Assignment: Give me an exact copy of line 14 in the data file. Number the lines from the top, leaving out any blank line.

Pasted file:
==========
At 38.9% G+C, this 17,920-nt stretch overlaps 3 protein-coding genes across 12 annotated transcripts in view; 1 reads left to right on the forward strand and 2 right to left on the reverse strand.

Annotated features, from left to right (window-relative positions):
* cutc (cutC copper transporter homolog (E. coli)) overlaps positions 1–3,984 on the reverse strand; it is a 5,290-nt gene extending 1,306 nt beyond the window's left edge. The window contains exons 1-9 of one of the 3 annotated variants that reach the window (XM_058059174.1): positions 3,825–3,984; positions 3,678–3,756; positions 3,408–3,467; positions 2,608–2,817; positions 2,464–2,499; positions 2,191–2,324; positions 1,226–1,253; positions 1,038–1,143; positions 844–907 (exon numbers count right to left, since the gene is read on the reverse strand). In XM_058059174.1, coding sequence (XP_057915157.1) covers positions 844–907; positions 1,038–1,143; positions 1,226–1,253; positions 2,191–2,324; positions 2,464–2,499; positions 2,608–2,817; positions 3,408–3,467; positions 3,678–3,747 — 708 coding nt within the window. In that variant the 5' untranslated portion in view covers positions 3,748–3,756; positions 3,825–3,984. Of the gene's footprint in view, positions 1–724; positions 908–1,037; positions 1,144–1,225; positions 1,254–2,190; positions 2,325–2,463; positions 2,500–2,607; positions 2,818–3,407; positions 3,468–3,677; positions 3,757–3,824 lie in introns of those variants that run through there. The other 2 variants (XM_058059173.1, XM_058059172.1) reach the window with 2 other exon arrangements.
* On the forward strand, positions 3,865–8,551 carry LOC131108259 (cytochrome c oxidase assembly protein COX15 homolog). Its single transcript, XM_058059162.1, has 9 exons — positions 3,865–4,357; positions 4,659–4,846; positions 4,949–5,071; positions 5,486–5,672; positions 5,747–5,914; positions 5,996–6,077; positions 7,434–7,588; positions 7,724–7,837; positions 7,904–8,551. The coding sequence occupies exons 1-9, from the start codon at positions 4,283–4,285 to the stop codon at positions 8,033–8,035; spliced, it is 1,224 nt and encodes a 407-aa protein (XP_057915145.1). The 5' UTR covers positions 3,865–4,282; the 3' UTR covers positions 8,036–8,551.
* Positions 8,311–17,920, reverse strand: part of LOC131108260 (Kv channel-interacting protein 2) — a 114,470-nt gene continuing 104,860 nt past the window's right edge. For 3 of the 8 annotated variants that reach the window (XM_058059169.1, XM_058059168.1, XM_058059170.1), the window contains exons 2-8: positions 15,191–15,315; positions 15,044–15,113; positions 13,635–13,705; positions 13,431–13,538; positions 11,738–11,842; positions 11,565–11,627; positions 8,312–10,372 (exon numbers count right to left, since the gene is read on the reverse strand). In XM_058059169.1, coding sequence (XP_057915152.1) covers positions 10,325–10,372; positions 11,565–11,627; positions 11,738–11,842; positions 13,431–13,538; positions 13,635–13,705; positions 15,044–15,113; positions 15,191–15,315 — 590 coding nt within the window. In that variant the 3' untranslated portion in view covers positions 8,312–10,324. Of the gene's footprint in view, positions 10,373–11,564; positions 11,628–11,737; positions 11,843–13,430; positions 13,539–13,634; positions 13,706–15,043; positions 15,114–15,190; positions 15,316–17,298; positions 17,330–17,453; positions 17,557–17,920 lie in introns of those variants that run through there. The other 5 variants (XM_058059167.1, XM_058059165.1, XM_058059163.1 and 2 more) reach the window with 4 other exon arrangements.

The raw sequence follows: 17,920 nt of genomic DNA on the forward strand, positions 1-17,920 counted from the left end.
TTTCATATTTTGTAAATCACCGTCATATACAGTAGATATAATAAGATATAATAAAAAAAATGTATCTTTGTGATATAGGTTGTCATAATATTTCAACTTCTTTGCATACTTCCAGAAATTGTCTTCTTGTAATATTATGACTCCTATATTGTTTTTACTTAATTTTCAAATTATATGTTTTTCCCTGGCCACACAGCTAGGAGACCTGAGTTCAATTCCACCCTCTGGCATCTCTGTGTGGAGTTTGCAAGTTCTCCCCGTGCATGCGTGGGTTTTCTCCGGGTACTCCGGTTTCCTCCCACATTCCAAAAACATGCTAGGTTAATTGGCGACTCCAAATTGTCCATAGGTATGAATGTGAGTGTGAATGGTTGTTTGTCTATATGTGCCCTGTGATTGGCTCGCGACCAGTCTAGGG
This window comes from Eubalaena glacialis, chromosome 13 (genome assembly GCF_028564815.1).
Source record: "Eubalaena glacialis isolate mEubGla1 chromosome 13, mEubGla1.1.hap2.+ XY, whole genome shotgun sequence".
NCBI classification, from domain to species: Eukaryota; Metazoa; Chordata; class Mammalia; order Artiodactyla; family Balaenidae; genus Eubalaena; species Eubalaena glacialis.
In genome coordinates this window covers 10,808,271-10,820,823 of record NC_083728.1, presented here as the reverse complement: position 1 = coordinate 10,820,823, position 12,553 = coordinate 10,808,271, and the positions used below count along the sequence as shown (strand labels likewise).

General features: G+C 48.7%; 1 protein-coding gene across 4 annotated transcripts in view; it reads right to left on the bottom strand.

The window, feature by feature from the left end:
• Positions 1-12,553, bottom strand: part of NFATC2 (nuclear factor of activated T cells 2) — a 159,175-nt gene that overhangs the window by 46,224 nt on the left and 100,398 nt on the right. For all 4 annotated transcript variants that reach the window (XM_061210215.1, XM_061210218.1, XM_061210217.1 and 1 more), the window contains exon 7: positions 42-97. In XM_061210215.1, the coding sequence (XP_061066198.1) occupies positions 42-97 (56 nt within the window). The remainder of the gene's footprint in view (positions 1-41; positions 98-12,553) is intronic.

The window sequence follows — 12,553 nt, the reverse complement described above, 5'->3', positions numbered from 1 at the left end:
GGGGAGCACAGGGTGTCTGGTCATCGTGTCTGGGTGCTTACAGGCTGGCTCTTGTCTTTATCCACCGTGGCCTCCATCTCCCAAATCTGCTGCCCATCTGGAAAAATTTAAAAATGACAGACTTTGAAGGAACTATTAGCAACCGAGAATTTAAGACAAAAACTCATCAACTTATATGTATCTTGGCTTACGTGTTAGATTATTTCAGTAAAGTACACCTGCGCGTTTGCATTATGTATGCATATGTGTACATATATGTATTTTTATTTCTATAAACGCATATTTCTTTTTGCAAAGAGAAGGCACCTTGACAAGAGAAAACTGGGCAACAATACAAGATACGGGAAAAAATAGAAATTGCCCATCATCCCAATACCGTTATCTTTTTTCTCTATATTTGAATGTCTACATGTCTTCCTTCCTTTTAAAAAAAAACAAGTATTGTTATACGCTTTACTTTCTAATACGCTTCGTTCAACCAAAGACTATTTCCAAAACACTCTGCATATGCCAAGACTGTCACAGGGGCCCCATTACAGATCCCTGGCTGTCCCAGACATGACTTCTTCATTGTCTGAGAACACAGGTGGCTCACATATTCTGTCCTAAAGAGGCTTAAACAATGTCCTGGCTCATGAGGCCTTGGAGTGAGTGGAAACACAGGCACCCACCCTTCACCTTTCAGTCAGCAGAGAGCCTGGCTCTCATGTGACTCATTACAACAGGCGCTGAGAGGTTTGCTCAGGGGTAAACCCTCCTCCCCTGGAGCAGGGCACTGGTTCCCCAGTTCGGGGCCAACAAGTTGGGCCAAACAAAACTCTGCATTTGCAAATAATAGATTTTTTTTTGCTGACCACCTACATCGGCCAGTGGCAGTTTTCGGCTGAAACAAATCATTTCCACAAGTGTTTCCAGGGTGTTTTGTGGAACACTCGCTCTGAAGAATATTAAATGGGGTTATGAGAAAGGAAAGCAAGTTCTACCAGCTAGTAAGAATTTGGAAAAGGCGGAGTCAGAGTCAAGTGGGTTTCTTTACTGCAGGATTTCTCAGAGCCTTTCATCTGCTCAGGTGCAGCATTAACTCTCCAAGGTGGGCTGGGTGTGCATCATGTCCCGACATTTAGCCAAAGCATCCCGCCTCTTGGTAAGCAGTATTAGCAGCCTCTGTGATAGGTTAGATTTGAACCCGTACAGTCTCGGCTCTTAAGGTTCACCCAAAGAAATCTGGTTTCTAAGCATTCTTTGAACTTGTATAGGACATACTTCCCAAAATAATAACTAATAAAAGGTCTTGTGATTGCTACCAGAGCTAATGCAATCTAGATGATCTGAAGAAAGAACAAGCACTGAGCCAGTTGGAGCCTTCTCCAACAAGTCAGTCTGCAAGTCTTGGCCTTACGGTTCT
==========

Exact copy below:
• Positions 1-12,553, bottom strand: part of NFATC2 (nuclear factor of activated T cells 2) — a 159,175-nt gene that overhangs the window by 46,224 nt on the left and 100,398 nt on the right. For all 4 annotated transcript variants that reach the window (XM_061210215.1, XM_061210218.1, XM_061210217.1 and 1 more), the window contains exon 7: positions 42-97. In XM_061210215.1, the coding sequence (XP_061066198.1) occupies positions 42-97 (56 nt within the window). The remainder of the gene's footprint in view (positions 1-41; positions 98-12,553) is intronic.